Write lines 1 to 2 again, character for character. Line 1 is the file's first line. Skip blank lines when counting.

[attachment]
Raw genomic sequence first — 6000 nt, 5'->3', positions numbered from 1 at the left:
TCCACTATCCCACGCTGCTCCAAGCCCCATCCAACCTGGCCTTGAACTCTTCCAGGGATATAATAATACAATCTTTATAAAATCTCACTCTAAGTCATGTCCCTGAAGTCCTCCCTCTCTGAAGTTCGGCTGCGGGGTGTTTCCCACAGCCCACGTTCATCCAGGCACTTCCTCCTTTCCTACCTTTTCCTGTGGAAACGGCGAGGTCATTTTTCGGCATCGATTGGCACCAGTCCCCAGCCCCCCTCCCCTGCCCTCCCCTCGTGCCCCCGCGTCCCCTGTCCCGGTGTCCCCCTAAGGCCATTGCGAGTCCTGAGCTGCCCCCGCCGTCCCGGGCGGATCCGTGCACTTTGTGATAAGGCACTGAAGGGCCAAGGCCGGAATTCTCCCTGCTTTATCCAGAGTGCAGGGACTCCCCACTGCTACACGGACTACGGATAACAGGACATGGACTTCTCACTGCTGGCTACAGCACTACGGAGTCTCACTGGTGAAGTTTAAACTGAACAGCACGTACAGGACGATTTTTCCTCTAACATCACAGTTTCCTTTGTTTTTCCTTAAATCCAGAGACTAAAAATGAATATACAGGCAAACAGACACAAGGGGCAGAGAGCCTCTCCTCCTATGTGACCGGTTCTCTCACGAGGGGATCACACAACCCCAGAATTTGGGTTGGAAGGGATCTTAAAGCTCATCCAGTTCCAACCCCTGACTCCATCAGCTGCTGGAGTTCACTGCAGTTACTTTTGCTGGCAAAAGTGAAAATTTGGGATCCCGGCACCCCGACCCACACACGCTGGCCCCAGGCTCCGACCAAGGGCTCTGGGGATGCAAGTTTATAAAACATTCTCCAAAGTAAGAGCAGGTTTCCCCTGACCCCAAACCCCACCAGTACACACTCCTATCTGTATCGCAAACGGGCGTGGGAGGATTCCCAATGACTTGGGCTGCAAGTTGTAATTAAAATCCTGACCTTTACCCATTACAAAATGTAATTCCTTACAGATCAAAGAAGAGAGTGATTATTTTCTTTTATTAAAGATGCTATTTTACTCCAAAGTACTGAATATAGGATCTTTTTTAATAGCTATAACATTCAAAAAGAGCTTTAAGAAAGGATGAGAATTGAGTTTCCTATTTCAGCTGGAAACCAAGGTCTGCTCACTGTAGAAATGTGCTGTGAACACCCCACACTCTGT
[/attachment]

Raw genomic sequence first — 6000 nt, 5'->3', positions numbered from 1 at the left:
TCCACTATCCCACGCTGCTCCAAGCCCCATCCAACCTGGCCTTGAACTCTTCCAGGGATATAATAATACAATCTTTATAAAATCTCACTCTAAGTCATGTCCCTGAAGTCCTCCCTCTCTGAAGTTCGGCTGCGGGGTGTTTCCCACAGCCCACGTTCATCCAGGCACTTCCTCCTTTCCTACCTTTTCCTGTGGAAACGGCGAGGTCATTTTTCGGCATCGATTGGCACCAGTCCCCAGCCCCCCTCCCCTGCCCTCCCCTCGTGCCCCCGCGTCCCCTGTCCCGGTGTCCCCCTAAGGCCATTGCGAGTCCTGAGCTGCCCCCGCCGTCCCGGGCGGATCCGTGCACTTTGTGATAAGGCACTGAAGGGCCAAGGCCGGAATTCTCCCTGCTTTATCCAGAGTGCAGGGACTCCCCACTGCTACACGGACTACGGATAACAGGACATGGACTTCTCACTGCTGGCTACAGCACTACGGAGTCTCACTGGTGAAGTTTAAACTGAACAGCACGTACAGGACGATTTTTCCTCTAACATCACAGTTTCCTTTGTTTTTCCTTAAATCCAGAGACTAAAAATGAATATACAGGCAAACAGACACAAGGGGCAGAGAGCCTCTCCTCCTATGTGACCGGTTCTCTCACGAGGGGATCACACAACCCCAGAATTTGGGTTGGAAGGGATCTTAAAGCTCATCCAGTTCCAACCCCTGACTCCATCAGCTGCTGGAGTTCACTGCAGTTACTTTTGCTGGCAAAAGTGAAAATTTGGGATCCCGGCACCCCGACCCACACACGCTGGCCCCAGGCTCCGACCAAGGGCTCTGGGGATGCAAGTTTATAAAACATTCTCCAAAGTAAGAGCAGGTTTCCCCTGACCCCAAACCCCACCAGTACACACTCCTATCTGTATCGCAAACGGGCGTGGGAGGATTCCCAATGACTTGGGCTGCAAGTTGTAATTAAAATCCTGACCTTTACCCATTACAAAATGTAATTCCTTACAGATCAAAGAAGAGAGTGATTATTTTCTTTTATTAAAGATGCTATTTTACTCCAAAGTACTGAATATAGGATCTTTTTTAATAGCTATAACATTCAAAAAGAGCTTTAAGAAAGGATGAGAATTGAGTTTCCTATTTCAGCTGGAAACCAAGGTCTGCTCACTGTAGAAATGTGCTGTGAACACCCCACACTCTGT